Profs and Pints DC presents: “Lessons from the Black Death,” a look at late medieval cities’ evolving responses to the bubonic plague, with Abigail Agresta, assistant professor of history at George Washington University and scholar of the histories of cities and of public health.
As we seek to chart a path forward after more than two years of pandemic, there are lessons to be learned by looking back at how people in the past responded to outbreaks of disease. Join Dr. Abigail Agresta, who has taught courses on medieval urban history, religious history, and history of medicine, for a fascinating look at the history of efforts to stave off the Black Death. It’s a talk that might shatter your assumptions about how people lived in the past and how past pandemics ran their course.
Dr. Agresta will ground her talk in a discussion of the conditions of late medieval cities. Despite having rudimentary sewer systems and open-air slaughterhouses, they actually were not nearly as filthy as many of us assume. Recent research has shown that the municipal officials overseeing them worked hard to keep streets, waterways, and markets clean, well-ordered, and pleasant for city inhabitants and regarded “healthscaping” as essential to civic honor.
When the Black Death spread across Europe in the mid-fourteenth century, the arrival of this unknown and devastating disease prompted panic, confusion, and disagreement over its cause. Government officials and medical professionals initially responded to it by employing their existing practices of public health: hygienic measures that assumed cleanliness would keep disease at bay.
Bubonic plague kept coming back, however, with new, smaller outbreaks occurring every couple of decades in Europe throughout the fourteenth and fifteenth centuries. As they learned to live with the plague, municipal officials began to change their approach to plague prevention. They adopted measures based on a contagion model, moving away from the goal of creating a healthful environment in favor of “disease tracing” and restrictions on travel and other human movement to keep the plague away.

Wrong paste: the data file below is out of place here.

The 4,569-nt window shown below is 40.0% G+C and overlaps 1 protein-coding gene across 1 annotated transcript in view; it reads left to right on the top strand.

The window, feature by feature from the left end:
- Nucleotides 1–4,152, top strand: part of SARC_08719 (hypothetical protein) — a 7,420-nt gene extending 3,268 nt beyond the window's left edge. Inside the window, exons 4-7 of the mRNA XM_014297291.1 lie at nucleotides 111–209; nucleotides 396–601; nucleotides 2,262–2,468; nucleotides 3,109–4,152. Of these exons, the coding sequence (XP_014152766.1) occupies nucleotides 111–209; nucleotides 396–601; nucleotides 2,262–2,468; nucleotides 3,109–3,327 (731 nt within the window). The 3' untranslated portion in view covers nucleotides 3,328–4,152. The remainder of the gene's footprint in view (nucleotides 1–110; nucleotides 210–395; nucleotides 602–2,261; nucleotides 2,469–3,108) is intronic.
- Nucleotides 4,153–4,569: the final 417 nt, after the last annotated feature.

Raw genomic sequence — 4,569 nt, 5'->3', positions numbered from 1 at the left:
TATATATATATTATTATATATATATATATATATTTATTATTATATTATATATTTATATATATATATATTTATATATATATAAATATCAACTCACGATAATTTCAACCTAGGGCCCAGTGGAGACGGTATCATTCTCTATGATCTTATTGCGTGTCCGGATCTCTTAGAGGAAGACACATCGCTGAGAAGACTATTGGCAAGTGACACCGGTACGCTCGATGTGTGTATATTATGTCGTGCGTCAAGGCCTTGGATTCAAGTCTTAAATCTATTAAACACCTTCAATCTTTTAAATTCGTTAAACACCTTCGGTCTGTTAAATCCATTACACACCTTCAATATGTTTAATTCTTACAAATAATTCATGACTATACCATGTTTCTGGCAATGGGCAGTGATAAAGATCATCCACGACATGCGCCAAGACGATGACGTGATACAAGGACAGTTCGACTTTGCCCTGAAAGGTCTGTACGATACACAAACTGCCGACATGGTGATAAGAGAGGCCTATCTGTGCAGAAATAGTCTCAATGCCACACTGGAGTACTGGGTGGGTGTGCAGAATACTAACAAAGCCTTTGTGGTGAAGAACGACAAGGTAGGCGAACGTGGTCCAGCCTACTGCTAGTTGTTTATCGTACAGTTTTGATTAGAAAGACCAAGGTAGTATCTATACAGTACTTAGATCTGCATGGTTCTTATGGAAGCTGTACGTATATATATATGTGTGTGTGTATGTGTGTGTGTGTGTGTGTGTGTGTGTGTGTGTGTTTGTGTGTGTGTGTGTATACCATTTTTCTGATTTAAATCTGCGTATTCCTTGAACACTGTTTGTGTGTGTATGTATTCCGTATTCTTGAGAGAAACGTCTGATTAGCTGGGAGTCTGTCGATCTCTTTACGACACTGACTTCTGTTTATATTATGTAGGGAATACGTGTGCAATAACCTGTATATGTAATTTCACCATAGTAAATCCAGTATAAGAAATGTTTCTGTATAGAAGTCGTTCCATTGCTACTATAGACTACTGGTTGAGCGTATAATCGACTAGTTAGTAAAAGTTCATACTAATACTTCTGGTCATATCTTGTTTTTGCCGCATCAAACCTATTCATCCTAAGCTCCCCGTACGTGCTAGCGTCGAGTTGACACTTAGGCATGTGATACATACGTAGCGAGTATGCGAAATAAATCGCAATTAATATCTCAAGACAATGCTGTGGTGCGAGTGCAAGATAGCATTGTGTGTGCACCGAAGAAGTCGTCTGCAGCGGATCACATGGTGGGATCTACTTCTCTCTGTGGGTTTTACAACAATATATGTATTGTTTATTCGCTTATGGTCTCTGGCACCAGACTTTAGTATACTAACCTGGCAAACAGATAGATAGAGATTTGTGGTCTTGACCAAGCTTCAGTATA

Dr. Agresta’s forthcoming book, The Keys to Bread and Wine: Faith, Nature, and Infrastructure in Late Medieval Valencia, examines how the Valencian city government understood and responded to the plagues, droughts, floods, and locust swarms that struck their city. Her upcoming talk will give you a sense of how much or little has changed when it comes to cities’ responses to major threats, and will offer assurances that, as bad as things were over the past two years, cities have endured much worse. (Advance tickets: $12. Doors: $15, or $13 with a student ID. Listed time is for doors. Talk starts 30 minutes later. Please allow yourself time to place any orders and get seated and settled in. Please bring proof of vaccination as it may be required in response to local infection rates.)
Image: People of Tournai, Belgium, bury victims of the Black Death in this 1353 miniature by Pierart dou Tielt.